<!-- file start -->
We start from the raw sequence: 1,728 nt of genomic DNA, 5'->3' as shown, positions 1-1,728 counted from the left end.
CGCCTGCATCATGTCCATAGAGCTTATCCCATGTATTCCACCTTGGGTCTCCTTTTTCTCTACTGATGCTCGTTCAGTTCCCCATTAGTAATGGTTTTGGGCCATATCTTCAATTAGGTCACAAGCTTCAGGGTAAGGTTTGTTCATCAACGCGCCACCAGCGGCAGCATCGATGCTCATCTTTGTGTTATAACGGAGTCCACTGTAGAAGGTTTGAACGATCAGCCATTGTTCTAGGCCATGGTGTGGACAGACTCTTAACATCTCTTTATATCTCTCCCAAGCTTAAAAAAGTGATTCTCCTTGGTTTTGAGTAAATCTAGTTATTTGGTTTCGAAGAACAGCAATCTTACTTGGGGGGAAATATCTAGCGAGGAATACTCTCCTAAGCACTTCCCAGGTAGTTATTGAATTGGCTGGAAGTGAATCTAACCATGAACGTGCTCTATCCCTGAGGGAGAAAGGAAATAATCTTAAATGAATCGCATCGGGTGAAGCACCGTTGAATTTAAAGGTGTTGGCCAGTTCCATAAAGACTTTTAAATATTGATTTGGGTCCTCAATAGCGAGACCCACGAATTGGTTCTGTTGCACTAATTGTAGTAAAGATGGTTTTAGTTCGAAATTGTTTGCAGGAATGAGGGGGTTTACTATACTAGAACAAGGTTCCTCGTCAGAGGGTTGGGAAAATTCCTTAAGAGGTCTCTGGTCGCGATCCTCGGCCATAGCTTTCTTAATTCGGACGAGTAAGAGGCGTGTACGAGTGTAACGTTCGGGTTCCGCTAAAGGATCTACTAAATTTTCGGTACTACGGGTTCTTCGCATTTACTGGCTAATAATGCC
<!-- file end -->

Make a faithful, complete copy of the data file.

We start from the raw sequence: 1,728 nt of genomic DNA, 5'->3' as shown, positions 1-1,728 counted from the left end.
CGCCTGCATCATGTCCATAGAGCTTATCCCATGTATTCCACCTTGGGTCTCCTTTTTCTCTACTGATGCTCGTTCAGTTCCCCATTAGTAATGGTTTTGGGCCATATCTTCAATTAGGTCACAAGCTTCAGGGTAAGGTTTGTTCATCAACGCGCCACCAGCGGCAGCATCGATGCTCATCTTTGTGTTATAACGGAGTCCACTGTAGAAGGTTTGAACGATCAGCCATTGTTCTAGGCCATGGTGTGGACAGACTCTTAACATCTCTTTATATCTCTCCCAAGCTTAAAAAAGTGATTCTCCTTGGTTTTGAGTAAATCTAGTTATTTGGTTTCGAAGAACAGCAATCTTACTTGGGGGGAAATATCTAGCGAGGAATACTCTCCTAAGCACTTCCCAGGTAGTTATTGAATTGGCTGGAAGTGAATCTAACCATGAACGTGCTCTATCCCTGAGGGAGAAAGGAAATAATCTTAAATGAATCGCATCGGGTGAAGCACCGTTGAATTTAAAGGTGTTGGCCAGTTCCATAAAGACTTTTAAATATTGATTTGGGTCCTCAATAGCGAGACCCACGAATTGGTTCTGTTGCACTAATTGTAGTAAAGATGGTTTTAGTTCGAAATTGTTTGCAGGAATGAGGGGGTTTACTATACTAGAACAAGGTTCCTCGTCAGAGGGTTGGGAAAATTCCTTAAGAGGTCTCTGGTCGCGATCCTCGGCCATAGCTTTCTTAATTCGGACGAGTAAGAGGCGTGTACGAGTGTAACGTTCGGGTTCCGCTAAAGGATCTACTAAATTTTCGGTACTACGGGTTCTTCGCATTTACTGGCTAATAATGCC